White Box Robotics

My name is Thomas J. Burick and I am President of White Box Robotics. I would like to forward some information that I think would be of interest to your
members.
White Box Robotics has been working very closely with VIA Technologies, Inc. in Taiwan to define and create an entirely new industry called PC-BOTS. These robots are powered by an industry standard VIA Mini-ITX mainboard. This mainboard along with other hardware (hard drives, CD-Burners, DVD drives, etc.) is then installed in the White Box Robotics 912 mobile platform. Our platform is based off of industry standard PC architecture. Almost any off-the-shelf PC hardware can be used on the 912 platform with little or no modification. The great thing is that anyone who can operate and\or tinker together a PC can use one of these robots. The 912 uses Evolution Robotics RCC software to function. Why buy or build your next PC when you can have one of these amazing robots. They can do ANYTHING a PC can do, plus patrol your house for intruders, run errands, and allow you to check on your house while away from home (telepresence) - you see what the robots sees via a remote internet connection. Plus much, much more!!
An important note: the 912 platform is not limited to PC-based hardware. The platform is SO flexible, it will accept ANY type of hardware like BASIC Stamp, PC104, ISOPOD, etc.
Our full press kit and other information is available on line at www.whiteboxrobotics.com
Additionally, VIA has a great story on this new market segment at www.viatech.com/en/robotics/pcbots.jsp
Member inquires can be directed to snipped-for-privacy@whiteboxrobotics.com
If you have any questions you can reach me at snipped-for-privacy@whiteboxrobotics.com or on my cell at 724-516-1290.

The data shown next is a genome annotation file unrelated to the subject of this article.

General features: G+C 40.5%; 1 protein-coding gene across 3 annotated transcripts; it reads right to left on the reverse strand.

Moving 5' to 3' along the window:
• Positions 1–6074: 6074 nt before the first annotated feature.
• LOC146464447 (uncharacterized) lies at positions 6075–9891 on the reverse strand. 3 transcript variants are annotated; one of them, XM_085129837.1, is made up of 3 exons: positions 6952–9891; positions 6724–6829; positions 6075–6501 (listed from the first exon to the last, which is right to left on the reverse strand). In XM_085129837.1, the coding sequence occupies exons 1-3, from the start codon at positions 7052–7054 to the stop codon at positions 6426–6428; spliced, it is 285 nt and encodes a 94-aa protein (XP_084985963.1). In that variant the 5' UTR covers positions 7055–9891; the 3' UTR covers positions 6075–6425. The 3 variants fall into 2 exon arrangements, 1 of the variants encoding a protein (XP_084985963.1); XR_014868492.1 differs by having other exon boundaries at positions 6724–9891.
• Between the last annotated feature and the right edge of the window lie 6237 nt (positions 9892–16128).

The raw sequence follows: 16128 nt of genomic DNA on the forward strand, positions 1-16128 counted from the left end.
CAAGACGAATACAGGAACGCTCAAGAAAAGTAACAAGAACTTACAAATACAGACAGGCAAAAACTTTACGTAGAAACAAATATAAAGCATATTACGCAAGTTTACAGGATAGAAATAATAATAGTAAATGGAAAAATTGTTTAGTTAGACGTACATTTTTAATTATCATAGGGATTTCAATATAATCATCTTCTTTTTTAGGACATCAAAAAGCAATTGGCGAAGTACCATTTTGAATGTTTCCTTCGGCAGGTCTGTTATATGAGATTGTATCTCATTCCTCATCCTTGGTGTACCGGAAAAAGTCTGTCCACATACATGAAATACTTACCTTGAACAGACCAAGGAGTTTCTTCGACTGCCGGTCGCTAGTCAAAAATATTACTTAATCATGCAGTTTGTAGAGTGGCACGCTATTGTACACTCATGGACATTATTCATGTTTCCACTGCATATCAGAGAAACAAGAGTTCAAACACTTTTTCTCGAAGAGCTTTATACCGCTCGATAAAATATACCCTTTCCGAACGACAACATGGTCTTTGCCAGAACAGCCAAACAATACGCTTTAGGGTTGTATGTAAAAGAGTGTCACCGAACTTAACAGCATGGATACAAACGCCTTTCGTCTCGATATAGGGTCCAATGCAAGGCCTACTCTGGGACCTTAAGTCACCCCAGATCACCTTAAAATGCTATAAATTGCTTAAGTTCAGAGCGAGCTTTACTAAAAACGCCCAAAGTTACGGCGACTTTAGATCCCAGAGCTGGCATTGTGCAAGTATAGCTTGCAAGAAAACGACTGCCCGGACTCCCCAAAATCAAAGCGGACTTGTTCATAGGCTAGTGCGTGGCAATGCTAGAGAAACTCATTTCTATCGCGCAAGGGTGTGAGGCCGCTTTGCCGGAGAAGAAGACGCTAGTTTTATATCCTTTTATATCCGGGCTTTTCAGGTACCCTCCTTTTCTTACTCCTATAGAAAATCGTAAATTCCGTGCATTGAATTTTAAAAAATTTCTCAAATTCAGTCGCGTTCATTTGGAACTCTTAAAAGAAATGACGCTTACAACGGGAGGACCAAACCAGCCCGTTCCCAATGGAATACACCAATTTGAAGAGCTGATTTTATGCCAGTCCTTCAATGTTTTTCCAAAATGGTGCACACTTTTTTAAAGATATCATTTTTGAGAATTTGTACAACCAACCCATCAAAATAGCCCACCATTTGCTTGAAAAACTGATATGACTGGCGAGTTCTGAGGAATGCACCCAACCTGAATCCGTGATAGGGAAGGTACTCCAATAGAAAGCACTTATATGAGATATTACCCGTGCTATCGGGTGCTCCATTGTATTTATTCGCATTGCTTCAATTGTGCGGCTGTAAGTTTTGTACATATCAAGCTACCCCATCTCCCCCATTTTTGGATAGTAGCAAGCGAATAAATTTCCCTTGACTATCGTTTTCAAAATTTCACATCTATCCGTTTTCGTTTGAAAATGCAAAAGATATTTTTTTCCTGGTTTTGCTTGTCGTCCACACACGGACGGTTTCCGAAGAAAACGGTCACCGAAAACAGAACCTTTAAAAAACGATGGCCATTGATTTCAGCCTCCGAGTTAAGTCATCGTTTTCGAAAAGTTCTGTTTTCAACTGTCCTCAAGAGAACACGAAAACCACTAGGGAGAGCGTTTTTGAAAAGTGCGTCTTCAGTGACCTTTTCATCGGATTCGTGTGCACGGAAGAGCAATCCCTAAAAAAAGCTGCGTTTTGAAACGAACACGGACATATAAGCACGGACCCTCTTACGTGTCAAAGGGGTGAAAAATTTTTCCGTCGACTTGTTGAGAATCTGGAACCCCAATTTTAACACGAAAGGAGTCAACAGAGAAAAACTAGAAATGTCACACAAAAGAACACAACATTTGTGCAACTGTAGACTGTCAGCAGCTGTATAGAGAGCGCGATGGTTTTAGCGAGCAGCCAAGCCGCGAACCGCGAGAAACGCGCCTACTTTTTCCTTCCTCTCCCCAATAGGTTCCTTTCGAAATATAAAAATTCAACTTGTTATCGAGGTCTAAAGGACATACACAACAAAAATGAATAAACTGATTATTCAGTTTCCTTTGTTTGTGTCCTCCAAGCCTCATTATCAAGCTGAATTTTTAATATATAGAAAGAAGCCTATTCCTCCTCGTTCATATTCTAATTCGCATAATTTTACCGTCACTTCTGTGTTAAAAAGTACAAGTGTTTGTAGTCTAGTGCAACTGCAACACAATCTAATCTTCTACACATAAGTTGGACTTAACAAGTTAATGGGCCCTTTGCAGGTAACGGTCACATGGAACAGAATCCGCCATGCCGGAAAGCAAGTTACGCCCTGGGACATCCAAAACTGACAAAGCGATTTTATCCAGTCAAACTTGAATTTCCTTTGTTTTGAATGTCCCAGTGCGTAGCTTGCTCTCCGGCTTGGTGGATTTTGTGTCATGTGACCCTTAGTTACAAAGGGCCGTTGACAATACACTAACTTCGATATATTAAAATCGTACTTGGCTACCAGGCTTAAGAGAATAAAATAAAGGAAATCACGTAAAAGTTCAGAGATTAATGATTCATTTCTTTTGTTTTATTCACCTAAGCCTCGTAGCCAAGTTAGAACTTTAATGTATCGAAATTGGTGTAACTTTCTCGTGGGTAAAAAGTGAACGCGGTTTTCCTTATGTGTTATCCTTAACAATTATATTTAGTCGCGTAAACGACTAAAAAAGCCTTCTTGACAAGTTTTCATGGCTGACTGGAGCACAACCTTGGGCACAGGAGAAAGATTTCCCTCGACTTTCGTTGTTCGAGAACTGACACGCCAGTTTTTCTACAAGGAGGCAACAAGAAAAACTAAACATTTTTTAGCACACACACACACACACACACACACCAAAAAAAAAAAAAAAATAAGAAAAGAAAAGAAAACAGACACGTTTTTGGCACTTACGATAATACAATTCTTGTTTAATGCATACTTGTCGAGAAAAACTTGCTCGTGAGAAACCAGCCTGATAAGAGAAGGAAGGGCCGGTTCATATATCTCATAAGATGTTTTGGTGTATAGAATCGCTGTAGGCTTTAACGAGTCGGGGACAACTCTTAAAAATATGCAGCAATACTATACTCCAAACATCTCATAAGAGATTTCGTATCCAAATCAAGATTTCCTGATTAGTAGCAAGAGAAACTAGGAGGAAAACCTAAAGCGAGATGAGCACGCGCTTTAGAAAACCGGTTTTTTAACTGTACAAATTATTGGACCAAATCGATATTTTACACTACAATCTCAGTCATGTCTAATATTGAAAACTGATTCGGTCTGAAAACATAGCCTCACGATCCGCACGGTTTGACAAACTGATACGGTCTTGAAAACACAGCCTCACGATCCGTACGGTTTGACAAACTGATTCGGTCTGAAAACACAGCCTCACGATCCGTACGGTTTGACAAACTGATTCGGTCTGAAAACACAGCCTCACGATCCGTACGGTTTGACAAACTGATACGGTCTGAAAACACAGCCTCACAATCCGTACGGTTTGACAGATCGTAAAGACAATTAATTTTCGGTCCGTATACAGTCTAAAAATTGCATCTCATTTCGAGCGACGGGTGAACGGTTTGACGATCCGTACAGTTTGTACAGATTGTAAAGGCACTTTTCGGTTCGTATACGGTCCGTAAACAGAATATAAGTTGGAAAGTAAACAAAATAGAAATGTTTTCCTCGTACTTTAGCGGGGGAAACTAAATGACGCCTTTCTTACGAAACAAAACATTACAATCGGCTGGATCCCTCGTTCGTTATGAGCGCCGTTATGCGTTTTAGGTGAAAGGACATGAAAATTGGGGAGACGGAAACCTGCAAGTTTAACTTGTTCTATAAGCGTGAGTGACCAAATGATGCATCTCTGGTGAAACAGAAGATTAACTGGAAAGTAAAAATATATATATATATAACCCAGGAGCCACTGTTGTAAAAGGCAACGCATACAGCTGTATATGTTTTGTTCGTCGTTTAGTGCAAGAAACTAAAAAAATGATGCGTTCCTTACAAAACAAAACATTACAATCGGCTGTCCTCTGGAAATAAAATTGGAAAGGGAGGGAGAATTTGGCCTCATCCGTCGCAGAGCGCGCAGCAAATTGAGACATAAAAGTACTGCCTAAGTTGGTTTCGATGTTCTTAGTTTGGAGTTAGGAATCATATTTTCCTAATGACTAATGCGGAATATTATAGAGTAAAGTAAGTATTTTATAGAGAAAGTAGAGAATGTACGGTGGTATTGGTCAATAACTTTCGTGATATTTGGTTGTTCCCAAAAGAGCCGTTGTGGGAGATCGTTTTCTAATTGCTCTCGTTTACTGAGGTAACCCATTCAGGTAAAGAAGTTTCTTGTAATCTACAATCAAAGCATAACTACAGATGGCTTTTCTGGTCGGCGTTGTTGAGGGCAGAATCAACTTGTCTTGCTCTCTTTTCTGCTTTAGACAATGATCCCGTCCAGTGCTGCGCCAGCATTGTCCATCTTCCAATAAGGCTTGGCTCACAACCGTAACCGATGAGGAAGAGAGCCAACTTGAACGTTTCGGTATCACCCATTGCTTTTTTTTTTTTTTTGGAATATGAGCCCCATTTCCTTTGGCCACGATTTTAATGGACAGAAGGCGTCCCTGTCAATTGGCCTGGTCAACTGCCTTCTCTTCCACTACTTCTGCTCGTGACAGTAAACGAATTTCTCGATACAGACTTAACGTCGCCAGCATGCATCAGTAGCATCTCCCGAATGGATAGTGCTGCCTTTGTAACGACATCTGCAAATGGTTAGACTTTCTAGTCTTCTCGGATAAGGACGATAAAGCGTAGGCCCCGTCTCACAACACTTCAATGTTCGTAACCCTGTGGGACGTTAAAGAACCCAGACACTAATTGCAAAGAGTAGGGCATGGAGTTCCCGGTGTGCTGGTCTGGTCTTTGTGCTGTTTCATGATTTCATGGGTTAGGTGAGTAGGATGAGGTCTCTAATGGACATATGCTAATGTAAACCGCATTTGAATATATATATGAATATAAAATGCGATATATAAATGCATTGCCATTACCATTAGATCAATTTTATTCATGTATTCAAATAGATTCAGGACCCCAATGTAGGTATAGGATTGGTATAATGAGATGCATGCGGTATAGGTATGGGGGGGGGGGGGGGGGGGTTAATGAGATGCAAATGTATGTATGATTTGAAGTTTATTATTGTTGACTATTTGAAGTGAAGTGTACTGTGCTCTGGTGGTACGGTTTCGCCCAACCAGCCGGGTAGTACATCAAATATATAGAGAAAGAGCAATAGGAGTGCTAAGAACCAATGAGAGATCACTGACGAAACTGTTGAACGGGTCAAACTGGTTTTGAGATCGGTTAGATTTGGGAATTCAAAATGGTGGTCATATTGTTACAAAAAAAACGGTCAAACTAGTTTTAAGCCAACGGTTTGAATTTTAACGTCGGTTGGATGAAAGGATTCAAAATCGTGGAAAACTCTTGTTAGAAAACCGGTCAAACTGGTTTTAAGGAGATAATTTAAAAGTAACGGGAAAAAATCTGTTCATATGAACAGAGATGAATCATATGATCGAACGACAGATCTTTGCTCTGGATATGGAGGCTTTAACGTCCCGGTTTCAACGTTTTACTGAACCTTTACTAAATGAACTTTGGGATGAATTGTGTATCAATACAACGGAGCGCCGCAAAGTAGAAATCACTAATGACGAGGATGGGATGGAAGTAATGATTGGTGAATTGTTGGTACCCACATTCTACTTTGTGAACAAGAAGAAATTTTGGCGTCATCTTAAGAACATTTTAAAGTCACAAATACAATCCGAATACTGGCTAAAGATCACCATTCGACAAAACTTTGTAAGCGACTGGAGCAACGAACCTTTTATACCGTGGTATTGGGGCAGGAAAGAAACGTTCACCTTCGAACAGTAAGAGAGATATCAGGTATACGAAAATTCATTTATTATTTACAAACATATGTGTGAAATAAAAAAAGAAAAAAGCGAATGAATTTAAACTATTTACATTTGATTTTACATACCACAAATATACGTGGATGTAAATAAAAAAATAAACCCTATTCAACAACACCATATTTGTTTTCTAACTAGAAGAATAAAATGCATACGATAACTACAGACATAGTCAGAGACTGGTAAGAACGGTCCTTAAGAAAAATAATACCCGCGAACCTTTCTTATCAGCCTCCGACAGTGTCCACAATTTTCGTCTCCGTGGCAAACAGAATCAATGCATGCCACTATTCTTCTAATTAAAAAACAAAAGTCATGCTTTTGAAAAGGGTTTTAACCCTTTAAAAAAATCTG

Thank you for your consideration.
Sincerely, Thomas J. Burick President White Box Robotics
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TBurick495 wrote:

Your stuff looks excellent, but can you at least tell us a rough price range? -- D. Jay Newman
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D. Jay Newman wrote:

That seems covered with the following statement at the end of one of the pages: "Plan on building or buying the 912 for about the cost of a decent PC."
So I figure $1,000 to $2,000. Since it is fundamentally a PC with motors and wheels on the bottom of the case, the price would vary depending on what you put in it, just like with a PC.
I didn't attend Comdex this year, but there were several new robotics companies demonstrating upcoming "personal assistant" type robots. CNN reported on it here:
http://www.cnn.com/2003/TECH/ptech/11/19/comdex/index.html
I'd be interested in what kind of "errands" the 912 (why do I think Porsche here?) will be able to do.
-- Gordon Author: Constructing Robot Bases (Forthcoming) Robot Builder's Sourcebook, Robot Builder's Bonanza
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Gordon McComb wrote:

You like cheaper PCs than I do. :)
I truely think that they are nice looking, and I would love one with just the mechanics. If I knew how to make the body, I might consider something along these lines.
I like the idea of the internal trays.
In one of the many robot books I read, somebody built a robot into a tackle-box because it had multiple trays on different layers. Not quite as cool, but it was functional, served as its own box, and even had a handle on the top to carry it around. -- D. Jay Newman
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D. Jay Newman wrote:

Might have also been in a book, but I remember seeing it on a Web page. Don't remember where exactly, but maybe someone will have a link...
I like the idea of appliances on wheels. but I'd be worried about damaging it if it were too expensive and too fragile. I wonder what would happen to a DVD player and/or LCD screen the first time the robot falls over. Things running around the floor do that sometimes!
We should be seeing more news about the special Comdex robotics preview in the coming months.
-- Gordon Author: Constructing Robot Bases (Forthcoming) Robot Builder's Sourcebook, Robot Builder's Bonanza